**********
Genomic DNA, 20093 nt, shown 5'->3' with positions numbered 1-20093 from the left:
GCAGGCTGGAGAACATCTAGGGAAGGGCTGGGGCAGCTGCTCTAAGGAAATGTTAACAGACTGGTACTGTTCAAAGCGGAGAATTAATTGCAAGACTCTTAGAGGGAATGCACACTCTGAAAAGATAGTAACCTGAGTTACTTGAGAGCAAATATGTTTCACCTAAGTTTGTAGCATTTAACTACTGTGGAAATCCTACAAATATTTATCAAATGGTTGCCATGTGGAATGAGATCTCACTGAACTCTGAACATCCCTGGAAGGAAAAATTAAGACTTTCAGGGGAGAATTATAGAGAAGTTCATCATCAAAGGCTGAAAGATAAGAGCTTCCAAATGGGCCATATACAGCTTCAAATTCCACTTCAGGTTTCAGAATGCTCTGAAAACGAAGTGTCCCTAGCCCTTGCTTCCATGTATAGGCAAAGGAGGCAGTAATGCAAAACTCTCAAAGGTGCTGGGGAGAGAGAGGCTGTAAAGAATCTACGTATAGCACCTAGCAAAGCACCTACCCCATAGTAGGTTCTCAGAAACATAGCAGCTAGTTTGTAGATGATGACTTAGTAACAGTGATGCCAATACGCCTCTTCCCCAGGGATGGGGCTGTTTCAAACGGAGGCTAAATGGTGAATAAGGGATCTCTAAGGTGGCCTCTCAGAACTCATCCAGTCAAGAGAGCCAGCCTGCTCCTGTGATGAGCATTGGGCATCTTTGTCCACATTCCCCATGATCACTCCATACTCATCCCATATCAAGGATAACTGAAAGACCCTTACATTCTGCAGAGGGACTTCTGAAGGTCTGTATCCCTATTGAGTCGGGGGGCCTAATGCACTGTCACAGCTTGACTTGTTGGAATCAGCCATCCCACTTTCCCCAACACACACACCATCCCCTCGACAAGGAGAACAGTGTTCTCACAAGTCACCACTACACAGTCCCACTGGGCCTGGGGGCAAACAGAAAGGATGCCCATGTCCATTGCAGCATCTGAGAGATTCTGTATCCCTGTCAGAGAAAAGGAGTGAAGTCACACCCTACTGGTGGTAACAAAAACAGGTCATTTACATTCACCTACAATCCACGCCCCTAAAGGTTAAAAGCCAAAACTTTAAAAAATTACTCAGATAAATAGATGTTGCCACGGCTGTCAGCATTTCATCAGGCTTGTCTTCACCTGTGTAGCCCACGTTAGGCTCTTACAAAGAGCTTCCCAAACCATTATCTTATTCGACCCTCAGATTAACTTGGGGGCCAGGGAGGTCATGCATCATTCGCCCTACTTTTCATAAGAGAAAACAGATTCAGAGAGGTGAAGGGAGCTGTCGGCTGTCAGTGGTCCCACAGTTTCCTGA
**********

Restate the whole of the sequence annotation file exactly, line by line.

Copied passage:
Genomic DNA, 20093 nt, shown 5'->3' with positions numbered 1-20093 from the left:
GCAGGCTGGAGAACATCTAGGGAAGGGCTGGGGCAGCTGCTCTAAGGAAATGTTAACAGACTGGTACTGTTCAAAGCGGAGAATTAATTGCAAGACTCTTAGAGGGAATGCACACTCTGAAAAGATAGTAACCTGAGTTACTTGAGAGCAAATATGTTTCACCTAAGTTTGTAGCATTTAACTACTGTGGAAATCCTACAAATATTTATCAAATGGTTGCCATGTGGAATGAGATCTCACTGAACTCTGAACATCCCTGGAAGGAAAAATTAAGACTTTCAGGGGAGAATTATAGAGAAGTTCATCATCAAAGGCTGAAAGATAAGAGCTTCCAAATGGGCCATATACAGCTTCAAATTCCACTTCAGGTTTCAGAATGCTCTGAAAACGAAGTGTCCCTAGCCCTTGCTTCCATGTATAGGCAAAGGAGGCAGTAATGCAAAACTCTCAAAGGTGCTGGGGAGAGAGAGGCTGTAAAGAATCTACGTATAGCACCTAGCAAAGCACCTACCCCATAGTAGGTTCTCAGAAACATAGCAGCTAGTTTGTAGATGATGACTTAGTAACAGTGATGCCAATACGCCTCTTCCCCAGGGATGGGGCTGTTTCAAACGGAGGCTAAATGGTGAATAAGGGATCTCTAAGGTGGCCTCTCAGAACTCATCCAGTCAAGAGAGCCAGCCTGCTCCTGTGATGAGCATTGGGCATCTTTGTCCACATTCCCCATGATCACTCCATACTCATCCCATATCAAGGATAACTGAAAGACCCTTACATTCTGCAGAGGGACTTCTGAAGGTCTGTATCCCTATTGAGTCGGGGGGCCTAATGCACTGTCACAGCTTGACTTGTTGGAATCAGCCATCCCACTTTCCCCAACACACACACCATCCCCTCGACAAGGAGAACAGTGTTCTCACAAGTCACCACTACACAGTCCCACTGGGCCTGGGGGCAAACAGAAAGGATGCCCATGTCCATTGCAGCATCTGAGAGATTCTGTATCCCTGTCAGAGAAAAGGAGTGAAGTCACACCCTACTGGTGGTAACAAAAACAGGTCATTTACATTCACCTACAATCCACGCCCCTAAAGGTTAAAAGCCAAAACTTTAAAAAATTACTCAGATAAATAGATGTTGCCACGGCTGTCAGCATTTCATCAGGCTTGTCTTCACCTGTGTAGCCCACGTTAGGCTCTTACAAAGAGCTTCCCAAACCATTATCTTATTCGACCCTCAGATTAACTTGGGGGCCAGGGAGGTCATGCATCATTCGCCCTACTTTTCATAAGAGAAAACAGATTCAGAGAGGTGAAGGGAGCTGTCGGCTGTCAGTGGTCCCACAGTTTCCTGA